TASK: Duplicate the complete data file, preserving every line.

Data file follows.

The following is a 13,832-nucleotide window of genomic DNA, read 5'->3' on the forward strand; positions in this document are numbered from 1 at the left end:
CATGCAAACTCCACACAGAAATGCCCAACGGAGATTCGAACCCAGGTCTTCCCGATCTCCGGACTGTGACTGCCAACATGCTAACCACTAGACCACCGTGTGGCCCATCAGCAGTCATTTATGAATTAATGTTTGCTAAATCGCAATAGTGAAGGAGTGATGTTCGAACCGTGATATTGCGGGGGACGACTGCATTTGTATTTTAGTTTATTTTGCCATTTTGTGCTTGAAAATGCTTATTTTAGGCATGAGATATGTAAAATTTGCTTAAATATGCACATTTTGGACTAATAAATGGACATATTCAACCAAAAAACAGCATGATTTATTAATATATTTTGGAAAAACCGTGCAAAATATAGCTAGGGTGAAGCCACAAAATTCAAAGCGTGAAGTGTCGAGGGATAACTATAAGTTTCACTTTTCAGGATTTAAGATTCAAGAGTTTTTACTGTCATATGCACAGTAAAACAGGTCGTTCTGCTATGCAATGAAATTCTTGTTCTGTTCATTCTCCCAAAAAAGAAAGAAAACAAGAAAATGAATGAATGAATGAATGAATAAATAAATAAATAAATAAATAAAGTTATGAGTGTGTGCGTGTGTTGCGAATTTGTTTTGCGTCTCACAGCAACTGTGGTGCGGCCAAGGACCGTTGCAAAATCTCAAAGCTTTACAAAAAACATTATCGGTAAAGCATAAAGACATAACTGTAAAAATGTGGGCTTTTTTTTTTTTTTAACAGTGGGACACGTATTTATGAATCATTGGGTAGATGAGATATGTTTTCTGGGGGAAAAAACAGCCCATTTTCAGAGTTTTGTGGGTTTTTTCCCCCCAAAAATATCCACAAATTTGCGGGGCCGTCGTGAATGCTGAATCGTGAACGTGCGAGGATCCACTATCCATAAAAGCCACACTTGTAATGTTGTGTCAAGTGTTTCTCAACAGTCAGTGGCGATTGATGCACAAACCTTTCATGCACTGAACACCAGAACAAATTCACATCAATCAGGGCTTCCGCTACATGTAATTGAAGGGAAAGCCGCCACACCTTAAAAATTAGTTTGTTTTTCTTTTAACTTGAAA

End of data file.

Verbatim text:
The following is a 13,832-nucleotide window of genomic DNA, read 5'->3' on the forward strand; positions in this document are numbered from 1 at the left end:
CATGCAAACTCCACACAGAAATGCCCAACGGAGATTCGAACCCAGGTCTTCCCGATCTCCGGACTGTGACTGCCAACATGCTAACCACTAGACCACCGTGTGGCCCATCAGCAGTCATTTATGAATTAATGTTTGCTAAATCGCAATAGTGAAGGAGTGATGTTCGAACCGTGATATTGCGGGGGACGACTGCATTTGTATTTTAGTTTATTTTGCCATTTTGTGCTTGAAAATGCTTATTTTAGGCATGAGATATGTAAAATTTGCTTAAATATGCACATTTTGGACTAATAAATGGACATATTCAACCAAAAAACAGCATGATTTATTAATATATTTTGGAAAAACCGTGCAAAATATAGCTAGGGTGAAGCCACAAAATTCAAAGCGTGAAGTGTCGAGGGATAACTATAAGTTTCACTTTTCAGGATTTAAGATTCAAGAGTTTTTACTGTCATATGCACAGTAAAACAGGTCGTTCTGCTATGCAATGAAATTCTTGTTCTGTTCATTCTCCCAAAAAAGAAAGAAAACAAGAAAATGAATGAATGAATGAATGAATAAATAAATAAATAAATAAATAAAGTTATGAGTGTGTGCGTGTGTTGCGAATTTGTTTTGCGTCTCACAGCAACTGTGGTGCGGCCAAGGACCGTTGCAAAATCTCAAAGCTTTACAAAAAACATTATCGGTAAAGCATAAAGACATAACTGTAAAAATGTGGGCTTTTTTTTTTTTTTAACAGTGGGACACGTATTTATGAATCATTGGGTAGATGAGATATGTTTTCTGGGGGAAAAAACAGCCCATTTTCAGAGTTTTGTGGGTTTTTTCCCCCCAAAAATATCCACAAATTTGCGGGGCCGTCGTGAATGCTGAATCGTGAACGTGCGAGGATCCACTATCCATAAAAGCCACACTTGTAATGTTGTGTCAAGTGTTTCTCAACAGTCAGTGGCGATTGATGCACAAACCTTTCATGCACTGAACACCAGAACAAATTCACATCAATCAGGGCTTCCGCTACATGTAATTGAAGGGAAAGCCGCCACACCTTAAAAATTAGTTTGTTTTTCTTTTAACTTGAAA